As the only remaining piece of a set, I use it for all my recipe prep work. It’s a vintage Noritake The Sahara porcelain piece.
Pepper Pot soup is a Pennsylvania Dutch specialty from the Philadelphia area. The recipe below appeared in the Inquirer cookbook insert in 1949. This insert is one of two found in my mother-in-law’s recipe stash. The Inquirer cookbook was a four part series edited by Virginia Cheney, Home Economics editor for the Inquirer and Ruth S. Hutchinson, author of the Pennsylvania Dutch Cookbook. Copyright of the respective editor and author.
Philadelphia Pepper Pot soup was Dad’s favorite winter soup. As a Pennsylvania native and one-time Philadelphia resident, he often talked about a soup which to us seemed like one dish to avoid. Until we tasted it. It was easy to accommodate his and our taste buds when Campbell’s® still made the soup. Once discontinued, I set about duplicating the flavors of this regional specialty. This is the latest version.
1 1/4 lbs. fresh beef tripe ($3.99/lb) (Cooked at a low simmer for close to 6 hours). Drain, refrigerate until the next day. Fine diced before adding to soup.a href=”https://www.amazon.com/Tripe-English-Kitchen-Marjory-Houlihan/dp/1903018811/ref=as_li_ss_il?&linkCode=li3&tag=foodcrafting-20&linkId=c74c42a149ea32da594ab33698093463″ target=”_blank”>
1 1/2 lbs beef knuckle and shank meat (cooked with the vegetables, then cooled and chopped fine)
2 quarts of water or more if needed
1 large beef bouillon cube
Peppercorns, to taste (about 10)
Heaping teaspoon of red pepper flakes
Whole cloves (2 or 3)
Salt, to taste but at least 1 tablespoon
Several large sprigs of fresh thyme
Several sprigs of fresh parsley
Two very fresh bay leaves
2 cups celery, chopped
2 medium onions, rough chopped
4 carrots, chopped
2 to 3 potatoes, diced
1 cup green and red bell peppers, diced
Half (or more) of a 28 oz. can of whole peeled tomatoes
For best results, cook the tripe as directed below.
Buy very fresh tripe. Wash and scrub the tripe under cold running water. Place in a large stockpot and cover with cold water until the pieces float. You want plenty of water.
Bring to a simmer over low heat then reduce the heat until the pot barely simmers. Cover and cook for at least 5 hours, closer to six.. Mine cooked for close to 8 hours because I took a nap when I least expected to. You want the tripe to be incredibly tender.
Once cooked, drain the tripe and refrigerate until ready to use. Before adding to the soup, cut it into a fine dice.
You can prepare both the tripe and the rest of the soup in separate stock pots.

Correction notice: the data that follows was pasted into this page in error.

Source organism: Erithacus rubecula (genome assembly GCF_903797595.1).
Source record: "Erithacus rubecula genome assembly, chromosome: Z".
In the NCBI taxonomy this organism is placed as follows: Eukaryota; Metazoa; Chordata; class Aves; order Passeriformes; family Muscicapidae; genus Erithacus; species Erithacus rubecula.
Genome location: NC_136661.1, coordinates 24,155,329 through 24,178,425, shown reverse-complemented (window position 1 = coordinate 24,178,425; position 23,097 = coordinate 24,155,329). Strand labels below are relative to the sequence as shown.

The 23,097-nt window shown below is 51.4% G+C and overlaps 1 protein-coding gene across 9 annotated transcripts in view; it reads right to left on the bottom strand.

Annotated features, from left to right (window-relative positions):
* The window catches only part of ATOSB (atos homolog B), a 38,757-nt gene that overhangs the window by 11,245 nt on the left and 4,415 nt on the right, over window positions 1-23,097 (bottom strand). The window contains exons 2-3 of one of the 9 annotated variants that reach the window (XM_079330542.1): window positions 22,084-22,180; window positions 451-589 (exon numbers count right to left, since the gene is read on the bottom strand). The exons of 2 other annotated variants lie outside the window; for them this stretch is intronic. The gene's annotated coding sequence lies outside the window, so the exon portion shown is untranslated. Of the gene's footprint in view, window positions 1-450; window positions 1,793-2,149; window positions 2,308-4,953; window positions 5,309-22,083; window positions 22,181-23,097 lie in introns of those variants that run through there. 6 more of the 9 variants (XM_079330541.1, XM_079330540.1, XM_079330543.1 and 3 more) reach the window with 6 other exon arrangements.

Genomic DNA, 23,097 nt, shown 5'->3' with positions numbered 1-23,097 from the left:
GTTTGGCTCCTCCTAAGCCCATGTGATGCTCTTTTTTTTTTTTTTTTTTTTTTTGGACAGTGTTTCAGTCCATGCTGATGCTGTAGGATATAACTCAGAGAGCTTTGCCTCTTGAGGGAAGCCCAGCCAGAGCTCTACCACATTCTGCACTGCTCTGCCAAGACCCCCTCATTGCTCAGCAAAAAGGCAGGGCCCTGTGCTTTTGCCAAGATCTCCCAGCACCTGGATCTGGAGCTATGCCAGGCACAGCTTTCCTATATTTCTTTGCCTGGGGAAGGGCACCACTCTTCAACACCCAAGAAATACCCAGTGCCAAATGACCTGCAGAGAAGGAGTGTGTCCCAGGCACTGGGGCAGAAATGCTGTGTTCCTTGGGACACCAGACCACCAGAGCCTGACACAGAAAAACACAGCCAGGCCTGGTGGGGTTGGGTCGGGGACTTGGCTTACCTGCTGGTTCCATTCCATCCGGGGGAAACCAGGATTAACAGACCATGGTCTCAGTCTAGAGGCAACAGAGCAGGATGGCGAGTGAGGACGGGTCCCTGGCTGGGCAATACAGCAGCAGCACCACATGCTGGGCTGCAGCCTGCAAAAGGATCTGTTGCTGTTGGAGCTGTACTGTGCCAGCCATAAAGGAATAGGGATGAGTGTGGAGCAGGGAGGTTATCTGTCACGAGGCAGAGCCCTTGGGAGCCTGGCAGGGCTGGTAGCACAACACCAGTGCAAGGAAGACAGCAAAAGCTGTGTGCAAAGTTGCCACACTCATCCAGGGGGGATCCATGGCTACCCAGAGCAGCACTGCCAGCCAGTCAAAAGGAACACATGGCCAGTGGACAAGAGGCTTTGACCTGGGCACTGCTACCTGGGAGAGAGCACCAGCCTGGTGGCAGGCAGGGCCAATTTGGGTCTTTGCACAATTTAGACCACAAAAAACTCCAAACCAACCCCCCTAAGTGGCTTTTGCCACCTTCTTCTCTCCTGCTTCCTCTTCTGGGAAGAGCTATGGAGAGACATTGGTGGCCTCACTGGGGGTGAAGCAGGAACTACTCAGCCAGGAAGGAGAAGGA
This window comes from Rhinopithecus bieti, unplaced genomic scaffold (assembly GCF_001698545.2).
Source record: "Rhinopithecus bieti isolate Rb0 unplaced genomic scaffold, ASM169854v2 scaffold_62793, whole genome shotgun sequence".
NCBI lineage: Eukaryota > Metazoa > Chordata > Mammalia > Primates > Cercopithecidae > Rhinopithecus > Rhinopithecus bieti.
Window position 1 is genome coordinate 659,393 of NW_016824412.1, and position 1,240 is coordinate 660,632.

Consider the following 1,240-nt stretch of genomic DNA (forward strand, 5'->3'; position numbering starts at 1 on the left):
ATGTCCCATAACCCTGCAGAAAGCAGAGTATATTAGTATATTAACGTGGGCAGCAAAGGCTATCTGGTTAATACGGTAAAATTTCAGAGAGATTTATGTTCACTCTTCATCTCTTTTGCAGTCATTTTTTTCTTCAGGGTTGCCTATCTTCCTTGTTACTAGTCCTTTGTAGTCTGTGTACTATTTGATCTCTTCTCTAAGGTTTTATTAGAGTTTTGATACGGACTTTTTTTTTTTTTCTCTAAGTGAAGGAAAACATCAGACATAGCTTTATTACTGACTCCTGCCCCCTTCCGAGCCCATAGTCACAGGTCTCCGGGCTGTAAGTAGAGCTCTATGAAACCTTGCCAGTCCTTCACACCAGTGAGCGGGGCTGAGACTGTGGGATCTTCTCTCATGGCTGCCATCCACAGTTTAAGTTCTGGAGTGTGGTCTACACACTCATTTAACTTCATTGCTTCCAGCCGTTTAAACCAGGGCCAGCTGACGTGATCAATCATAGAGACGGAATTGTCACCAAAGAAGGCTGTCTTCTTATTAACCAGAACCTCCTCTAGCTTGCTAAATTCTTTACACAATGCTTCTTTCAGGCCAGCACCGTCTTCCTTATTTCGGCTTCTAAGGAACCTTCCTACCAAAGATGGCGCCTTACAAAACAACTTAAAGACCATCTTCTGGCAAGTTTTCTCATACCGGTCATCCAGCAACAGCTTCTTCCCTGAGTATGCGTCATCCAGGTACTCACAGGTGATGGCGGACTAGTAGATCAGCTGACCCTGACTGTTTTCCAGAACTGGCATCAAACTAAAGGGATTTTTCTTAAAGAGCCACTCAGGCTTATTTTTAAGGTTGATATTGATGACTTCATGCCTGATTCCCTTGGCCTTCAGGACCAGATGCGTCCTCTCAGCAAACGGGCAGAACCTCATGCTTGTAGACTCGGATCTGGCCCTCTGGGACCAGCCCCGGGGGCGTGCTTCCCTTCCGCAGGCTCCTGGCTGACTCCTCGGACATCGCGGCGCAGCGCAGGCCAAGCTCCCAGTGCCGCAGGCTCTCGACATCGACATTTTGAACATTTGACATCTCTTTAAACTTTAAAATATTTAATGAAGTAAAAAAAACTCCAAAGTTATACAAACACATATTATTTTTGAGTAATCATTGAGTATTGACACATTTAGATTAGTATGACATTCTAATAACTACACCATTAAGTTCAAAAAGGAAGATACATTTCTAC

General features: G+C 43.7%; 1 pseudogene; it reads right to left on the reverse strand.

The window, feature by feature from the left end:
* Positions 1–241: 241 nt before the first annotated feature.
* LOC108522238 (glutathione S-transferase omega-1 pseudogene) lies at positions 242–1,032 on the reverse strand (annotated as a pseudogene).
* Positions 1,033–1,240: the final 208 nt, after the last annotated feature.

In a large stock pot, add 2 quarts of water. Place the beef shank and knuckles in the water along with all the diced vegetables and seasonings.
Bring to a simmer and simmer, covered, for a good hour or more.
Remove the meat from the pot with a skimmer and add the diced potatoes. Simmer for another hour or until the potatoes are tender. Adjust seasonings and add any liquid if needed.
While the soup continues to cook, cut up the beef (and tripe if you have not already done so) into small bits.
About 30 minutes before serving, add the beef and tripe to the soup. Continue to cook on a very low simmer but the soup is ready to serve as soon as the meat is heated through.
Philadelphia Pepper Pot soup tastes even better the next day!
Recently, while preparing several recipes that required dicing, chopping and slicing, I cut my fingers in rather unique ways.
I will not post pictures to illustrate the damage but let’s just say that the cuts were surgical.
It’s been a long time since I cut myself to such an extent. I thought I would break out the Mandoline but by then, not even the protective blade guard seemed enough to keep my fingers out of the way.
Cutting vegetables for soup is rather routine but leave it to a wet carrot to cause potentially serious damage and to an extra sharp knife not to recognize the difference between tenderloin steak and my hand! So…
I am ordering a set of gloves and keeping my fingers safe. At no point are fingers required to be part of any recipes!
1 Cook, 2 Countries & A Taste For World Cuisines: Cooking A La Mode De Chez Nous - Cuisine d'Hier Et d'Aujourd'hui! For the love of home style cooking and great food. Memories are made of this!